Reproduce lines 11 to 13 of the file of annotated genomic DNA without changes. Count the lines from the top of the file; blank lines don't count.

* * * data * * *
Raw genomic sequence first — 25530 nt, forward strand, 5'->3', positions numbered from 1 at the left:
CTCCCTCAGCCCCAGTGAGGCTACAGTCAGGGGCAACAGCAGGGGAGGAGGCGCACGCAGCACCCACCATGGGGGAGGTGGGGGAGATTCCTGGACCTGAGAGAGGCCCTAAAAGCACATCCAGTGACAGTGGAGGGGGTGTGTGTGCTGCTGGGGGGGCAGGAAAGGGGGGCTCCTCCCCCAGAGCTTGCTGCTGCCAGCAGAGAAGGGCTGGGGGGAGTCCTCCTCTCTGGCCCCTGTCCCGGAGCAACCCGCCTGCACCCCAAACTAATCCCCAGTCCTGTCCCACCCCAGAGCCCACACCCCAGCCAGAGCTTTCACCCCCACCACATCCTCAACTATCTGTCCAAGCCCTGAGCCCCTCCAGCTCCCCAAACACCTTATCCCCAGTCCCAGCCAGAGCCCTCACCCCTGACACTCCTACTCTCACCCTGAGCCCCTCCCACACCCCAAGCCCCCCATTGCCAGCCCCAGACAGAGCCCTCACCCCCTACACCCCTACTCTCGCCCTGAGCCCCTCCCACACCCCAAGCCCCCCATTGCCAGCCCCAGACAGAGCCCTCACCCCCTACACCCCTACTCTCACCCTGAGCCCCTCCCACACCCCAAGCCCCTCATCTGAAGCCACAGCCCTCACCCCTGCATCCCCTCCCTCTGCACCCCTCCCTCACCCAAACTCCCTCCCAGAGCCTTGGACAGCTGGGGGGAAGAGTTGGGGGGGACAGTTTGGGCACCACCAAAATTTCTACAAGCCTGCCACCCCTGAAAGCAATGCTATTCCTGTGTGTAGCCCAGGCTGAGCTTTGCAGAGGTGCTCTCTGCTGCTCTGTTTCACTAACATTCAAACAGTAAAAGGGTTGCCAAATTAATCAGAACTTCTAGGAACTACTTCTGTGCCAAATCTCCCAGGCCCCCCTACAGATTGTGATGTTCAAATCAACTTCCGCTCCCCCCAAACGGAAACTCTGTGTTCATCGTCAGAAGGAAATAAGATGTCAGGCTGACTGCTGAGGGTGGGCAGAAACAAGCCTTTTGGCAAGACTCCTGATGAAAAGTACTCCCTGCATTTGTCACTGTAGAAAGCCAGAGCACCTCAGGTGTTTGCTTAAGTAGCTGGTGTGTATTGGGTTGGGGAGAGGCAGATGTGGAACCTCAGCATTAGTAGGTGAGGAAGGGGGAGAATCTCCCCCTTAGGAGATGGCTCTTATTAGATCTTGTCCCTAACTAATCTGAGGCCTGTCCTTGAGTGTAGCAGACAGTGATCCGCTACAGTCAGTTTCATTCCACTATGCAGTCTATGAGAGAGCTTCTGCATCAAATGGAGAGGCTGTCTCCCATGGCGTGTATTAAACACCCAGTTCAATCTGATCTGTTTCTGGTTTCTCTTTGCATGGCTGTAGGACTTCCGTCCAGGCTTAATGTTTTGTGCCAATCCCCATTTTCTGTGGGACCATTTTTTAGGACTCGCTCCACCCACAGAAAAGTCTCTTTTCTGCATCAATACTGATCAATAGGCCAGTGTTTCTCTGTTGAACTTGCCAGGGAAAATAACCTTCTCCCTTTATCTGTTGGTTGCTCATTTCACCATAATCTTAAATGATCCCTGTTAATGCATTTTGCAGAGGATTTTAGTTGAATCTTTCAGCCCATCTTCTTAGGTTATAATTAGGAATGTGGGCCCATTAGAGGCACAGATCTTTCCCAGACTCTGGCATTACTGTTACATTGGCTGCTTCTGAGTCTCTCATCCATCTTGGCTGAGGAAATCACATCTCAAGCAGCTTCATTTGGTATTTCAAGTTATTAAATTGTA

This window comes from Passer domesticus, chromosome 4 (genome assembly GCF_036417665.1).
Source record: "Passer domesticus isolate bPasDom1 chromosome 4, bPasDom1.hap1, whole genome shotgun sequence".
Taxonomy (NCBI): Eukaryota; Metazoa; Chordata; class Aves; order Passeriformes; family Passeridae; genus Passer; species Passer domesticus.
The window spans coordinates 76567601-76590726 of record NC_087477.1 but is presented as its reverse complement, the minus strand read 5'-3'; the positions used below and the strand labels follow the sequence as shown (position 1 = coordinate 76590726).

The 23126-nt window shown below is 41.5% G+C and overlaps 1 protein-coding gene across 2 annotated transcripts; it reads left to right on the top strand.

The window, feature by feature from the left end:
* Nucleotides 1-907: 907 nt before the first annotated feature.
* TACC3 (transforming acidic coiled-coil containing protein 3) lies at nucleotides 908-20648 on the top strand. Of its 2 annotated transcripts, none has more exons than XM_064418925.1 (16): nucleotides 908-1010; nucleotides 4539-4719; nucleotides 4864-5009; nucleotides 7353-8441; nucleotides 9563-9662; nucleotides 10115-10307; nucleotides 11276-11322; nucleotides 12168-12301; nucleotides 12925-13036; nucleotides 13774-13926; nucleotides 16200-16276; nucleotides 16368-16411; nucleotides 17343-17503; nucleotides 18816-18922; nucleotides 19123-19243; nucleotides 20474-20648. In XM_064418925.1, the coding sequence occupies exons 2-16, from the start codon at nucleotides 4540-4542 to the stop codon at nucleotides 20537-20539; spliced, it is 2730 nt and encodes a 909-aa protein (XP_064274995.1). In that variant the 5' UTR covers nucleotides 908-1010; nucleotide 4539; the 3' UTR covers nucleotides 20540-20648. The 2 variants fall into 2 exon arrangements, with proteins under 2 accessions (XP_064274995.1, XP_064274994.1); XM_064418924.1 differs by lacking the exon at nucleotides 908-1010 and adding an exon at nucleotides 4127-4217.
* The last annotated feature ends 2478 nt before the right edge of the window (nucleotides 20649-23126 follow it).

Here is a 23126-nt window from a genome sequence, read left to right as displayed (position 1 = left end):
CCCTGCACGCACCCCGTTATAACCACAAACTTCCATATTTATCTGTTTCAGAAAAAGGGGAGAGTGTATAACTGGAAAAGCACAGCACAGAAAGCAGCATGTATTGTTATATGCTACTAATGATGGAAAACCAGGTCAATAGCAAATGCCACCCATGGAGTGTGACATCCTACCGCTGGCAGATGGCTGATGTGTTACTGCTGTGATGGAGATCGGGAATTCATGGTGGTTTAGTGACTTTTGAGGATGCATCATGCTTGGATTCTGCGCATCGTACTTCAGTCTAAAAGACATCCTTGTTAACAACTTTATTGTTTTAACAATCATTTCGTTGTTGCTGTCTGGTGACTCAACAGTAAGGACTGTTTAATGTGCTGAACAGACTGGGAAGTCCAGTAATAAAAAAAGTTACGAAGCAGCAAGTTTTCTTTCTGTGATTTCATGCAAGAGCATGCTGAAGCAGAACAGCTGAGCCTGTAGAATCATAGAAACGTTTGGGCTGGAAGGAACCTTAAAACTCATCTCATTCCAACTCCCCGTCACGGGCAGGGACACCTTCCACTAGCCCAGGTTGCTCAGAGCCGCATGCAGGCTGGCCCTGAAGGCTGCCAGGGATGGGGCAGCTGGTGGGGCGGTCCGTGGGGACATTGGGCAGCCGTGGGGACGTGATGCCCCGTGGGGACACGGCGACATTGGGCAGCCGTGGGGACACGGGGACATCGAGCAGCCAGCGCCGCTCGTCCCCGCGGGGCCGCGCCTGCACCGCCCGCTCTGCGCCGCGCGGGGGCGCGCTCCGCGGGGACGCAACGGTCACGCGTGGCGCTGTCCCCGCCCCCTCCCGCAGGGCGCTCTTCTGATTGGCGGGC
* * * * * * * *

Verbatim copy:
* The last annotated feature ends 2478 nt before the right edge of the window (nucleotides 20649-23126 follow it).

Here is a 23126-nt window from a genome sequence, read left to right as displayed (position 1 = left end):
CCCTGCACGCACCCCGTTATAACCACAAACTTCCATATTTATCTGTTTCAGAAAAAGGGGAGAGTGTATAACTGGAAAAGCACAGCACAGAAAGCAGCATGTATTGTTATATGCTACTAATGATGGAAAACCAGGTCAATAGCAAATGCCACCCATGGAGTGTGACATCCTACCGCTGGCAGATGGCTGATGTGTTACTGCTGTGATGGAGATCGGGAATTCATGGTGGTTTAGTGACTTTTGAGGATGCATCATGCTTGGATTCTGCGCATCGTACTTCAGTCTAAAAGACATCCTTGTTAACAACTTTATTGTTTTAACAATCATTTCGTTGTTGCTGTCTGGTGACTCAACAGTAAGGACTGTTTAATGTGCTGAACAGACTGGGAAGTCCAGTAATAAAAAAAGTTACGAAGCAGCAAGTTTTCTTTCTGTGATTTCATGCAAGAGCATGCTGAAGCAGAACAGCTGAGCCTGTAGAATCATAGAAACGTTTGGGCTGGAAGGAACCTTAAAACTCATCTCATTCCAACTCCCCGTCACGGGCAGGGACACCTTCCACTAGCCCAGGTTGCTCAGAGCCGCATGCAGGCTGGCCCTGAAGGCTGCCAGGGATGGGGCAGCTGGTGGGGCGGTCCGTGGGGACATTGGGCAGCCGTGGGGACGTGATGCCCCGTGGGGACACGGCGACATTGGGCAGCCGTGGGGACACGGGGACATCGAGCAGCCAGCGCCGCTCGTCCCCGCGGGGCCGCGCCTGCACCGCCCGCTCTGCGCCGCGCGGGGGCGCGCTCCGCGGGGACGCAACGGTCACGCGTGGCGCTGTCCCCGCCCCCTCCCGCAGGGCGCTCTTCTGATTGGCGGGC